One of the Church of England’s 42 dioceses is not in England at all! It is ‘geographically the largest diocese of the Church of England and the largest diocese in the Anglican Communion, covering some one-sixth of the Earth’s landmass’. Its full title is ‘The Diocese of Gibraltar in Europe’, but it is usually known as ‘the Diocese in Europe’. It is ‘of Gibraltar’, presumably because the Church of England claims Gibraltar as its own territory, but ‘in Europe’, presumably because the Church of England recognises that it operates in territory that is legitimately claimed by other churches (such as the Church of Rome). However, parts of the Diocese in Europe are not even in Europe at all (!), as it includes ‘Morocco, … Turkey, and the territory of the former Soviet Union’. And, just to complete the confusion, without even mentioning Brexit, ‘Europe’ here includes neither England, nor Wales, nor Scotland, nor any part of Ireland.

Anyway, whatever it is, I’ve just spent two weeks visiting it, along with five other ordinands from Cranmer Hall (Durham). Here is a photo of us in Leuven, Belgium (where we were staying), along with Revd Dr Richard Briggs from Cranmer Hall, and Revd Canon Prof Jack McDonald from Leuven…

Cranmer Hall visit to Leuven, and the Diocese in Europe

But what on earth is the Church of England doing in continental Europe? This can be answered with reference to the past, the present, and the future.

First, how did it get there? The simple answer is that, over the past few centuries, the Church of England has accompanied English communities when they moved to the continent. Broadly, this can be divided into two. In southern Europe, people moved to enjoy a good life, and the remaining churches tend to be quite Anglo-Catholic. In northern Europe, people moved to the cities to make a living, and the remaining churches tend to be quite evangelical. The diocesan structure came later, and it was only in 1980 that north and south were united in one diocese.

Second, what does it do? It has ‘over 300 congregations’ with a normal Sunday attendance of around 10,000. This is not unusual, as dioceses go. It generally operates in English, so its congregations tend to be much more international and transient than average. And its churches operate as gathered churches (or ‘chaplaincies’), often in urban centres, so they are completely different to your stereotypical parish church in an English village.

Third, what is it there for? This is the big question! Three possible answers, again…

First, it exists to continue to do what it is doing already. It may be something of a historical quirk, but God is using these churches to bring the gospel to many communities across the continent. It is doing great things, and there is no reason to stop. However, this doesn’t fully answer the question.

Second, it exists to provide church services in the English language. This is its main distinctive in most places. However, this is not a very satisfactory answer either. First, there is nothing to stop each country’s own churches from using the English language. Second, as English-speaking people settle, they tend to assimilate. (This might even be seen as a good thing!) For example, one church we visited has a congregation that is largely Ghanaian. The parents are fluent in English, but they speak a Ghanaian language at home, and their children speak the local language (Dutch) at school. At the moment, the children don’t stay in the main service, but they have a Sunday school in Dutch. What sense will it make for those children to worship in English, once they are too old for the Sunday school?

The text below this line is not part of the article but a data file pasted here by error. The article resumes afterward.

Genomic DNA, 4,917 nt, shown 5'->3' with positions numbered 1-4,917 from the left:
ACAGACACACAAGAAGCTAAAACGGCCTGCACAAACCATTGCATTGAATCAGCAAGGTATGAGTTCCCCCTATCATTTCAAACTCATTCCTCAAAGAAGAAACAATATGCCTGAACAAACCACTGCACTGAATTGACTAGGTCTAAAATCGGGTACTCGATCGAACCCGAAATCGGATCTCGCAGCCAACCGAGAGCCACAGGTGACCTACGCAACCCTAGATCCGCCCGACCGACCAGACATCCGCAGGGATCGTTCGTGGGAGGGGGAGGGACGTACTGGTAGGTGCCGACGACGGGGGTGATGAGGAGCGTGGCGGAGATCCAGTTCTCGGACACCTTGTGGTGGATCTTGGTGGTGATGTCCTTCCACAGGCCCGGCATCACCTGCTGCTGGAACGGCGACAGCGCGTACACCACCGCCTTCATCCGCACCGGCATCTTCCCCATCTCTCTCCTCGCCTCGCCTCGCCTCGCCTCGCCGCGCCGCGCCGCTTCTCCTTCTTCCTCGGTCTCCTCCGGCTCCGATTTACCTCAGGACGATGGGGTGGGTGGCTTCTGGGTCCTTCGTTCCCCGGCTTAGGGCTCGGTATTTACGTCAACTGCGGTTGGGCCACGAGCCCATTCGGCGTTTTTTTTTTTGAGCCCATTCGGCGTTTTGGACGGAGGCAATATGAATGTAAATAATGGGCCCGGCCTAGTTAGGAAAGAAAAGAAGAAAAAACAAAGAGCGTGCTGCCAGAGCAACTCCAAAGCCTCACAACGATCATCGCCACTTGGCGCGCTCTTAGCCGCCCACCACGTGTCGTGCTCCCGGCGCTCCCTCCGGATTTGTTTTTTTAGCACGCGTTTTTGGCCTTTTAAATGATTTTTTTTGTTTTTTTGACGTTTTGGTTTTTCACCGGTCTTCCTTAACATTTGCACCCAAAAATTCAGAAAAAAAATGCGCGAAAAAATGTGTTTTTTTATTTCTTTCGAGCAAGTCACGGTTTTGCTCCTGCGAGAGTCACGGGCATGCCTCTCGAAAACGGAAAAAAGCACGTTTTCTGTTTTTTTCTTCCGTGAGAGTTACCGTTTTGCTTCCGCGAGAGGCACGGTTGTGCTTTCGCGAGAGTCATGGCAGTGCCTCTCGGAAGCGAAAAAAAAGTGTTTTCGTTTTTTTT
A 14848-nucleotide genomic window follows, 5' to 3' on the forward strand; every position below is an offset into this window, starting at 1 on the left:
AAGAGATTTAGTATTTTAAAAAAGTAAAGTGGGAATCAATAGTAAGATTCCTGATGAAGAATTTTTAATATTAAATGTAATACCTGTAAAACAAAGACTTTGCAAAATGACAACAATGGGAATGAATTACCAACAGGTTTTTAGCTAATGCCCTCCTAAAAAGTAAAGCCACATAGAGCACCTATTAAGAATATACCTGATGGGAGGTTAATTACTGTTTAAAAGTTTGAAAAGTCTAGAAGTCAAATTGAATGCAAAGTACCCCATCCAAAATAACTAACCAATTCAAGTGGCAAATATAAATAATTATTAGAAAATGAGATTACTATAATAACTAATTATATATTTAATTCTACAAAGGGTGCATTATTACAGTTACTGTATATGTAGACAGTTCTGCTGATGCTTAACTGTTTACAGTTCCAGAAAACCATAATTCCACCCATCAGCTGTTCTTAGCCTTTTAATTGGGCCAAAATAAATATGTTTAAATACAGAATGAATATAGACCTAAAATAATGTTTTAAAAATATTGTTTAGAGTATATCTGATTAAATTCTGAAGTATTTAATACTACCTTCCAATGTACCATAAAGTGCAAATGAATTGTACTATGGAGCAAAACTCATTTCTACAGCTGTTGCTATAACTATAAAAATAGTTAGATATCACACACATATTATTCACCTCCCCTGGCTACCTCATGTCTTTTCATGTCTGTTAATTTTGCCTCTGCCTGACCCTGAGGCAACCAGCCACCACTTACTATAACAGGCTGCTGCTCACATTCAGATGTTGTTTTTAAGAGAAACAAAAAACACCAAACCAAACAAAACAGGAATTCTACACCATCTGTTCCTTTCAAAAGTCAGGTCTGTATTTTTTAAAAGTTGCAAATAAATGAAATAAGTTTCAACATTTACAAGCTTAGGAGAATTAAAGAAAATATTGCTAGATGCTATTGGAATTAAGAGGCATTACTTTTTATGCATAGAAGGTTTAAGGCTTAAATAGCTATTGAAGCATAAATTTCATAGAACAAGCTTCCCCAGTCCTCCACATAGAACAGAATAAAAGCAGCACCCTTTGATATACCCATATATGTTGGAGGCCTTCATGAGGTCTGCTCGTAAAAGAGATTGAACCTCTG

Third, it exists to provide church services in the Anglican tradition. Anglicans outside of England are generally much more aware and appreciative of their Anglican identity. They are Anglicans out of choice, because they love the rich liturgical, musical and theological traditions of Anglicanism. (Oh, that Anglicans in England were less eager to abandon their inheritance!) But to what extent is this an adequate answer? What does Anglicanism have to offer to Europe? Two answers this time (sorry)…

First, there is a market out there for Anglicanism among consumers of the products offered by church service-providers. (Did I just write that? I think I’m going to be sick.)

Second, with the recent rapid secularisation of Europe, there is a pressing need for the continent to be re-evangelised. Anglicanism is uniquely placed to bridge the cultural gap between Catholicism and Protestantism, with a flexibility and a commitment to mission that could make it highly effective in bringing people to Christ.

I have problems with this second answer too. First, if Anglicanism has so much to offer, then what is stopping the local churches themselves from employing some Anglicans to pioneer new forms of mission and worship? Second, it seems that an Anglican commitment to catholicism (the idea that there is one universal church, ideally represented by one local church in any given place) ought to make us reluctant to simply plant churches anywhere and everywhere, without due regard for the existing local manifestations of the universal church. But could the presence of Anglican congregations, for the time being, actually be beneficial to the existing local churches, and serve as a stimulus to mission?

All-in-all, a fascinating couple of weeks, which has given me a lot of food for thought.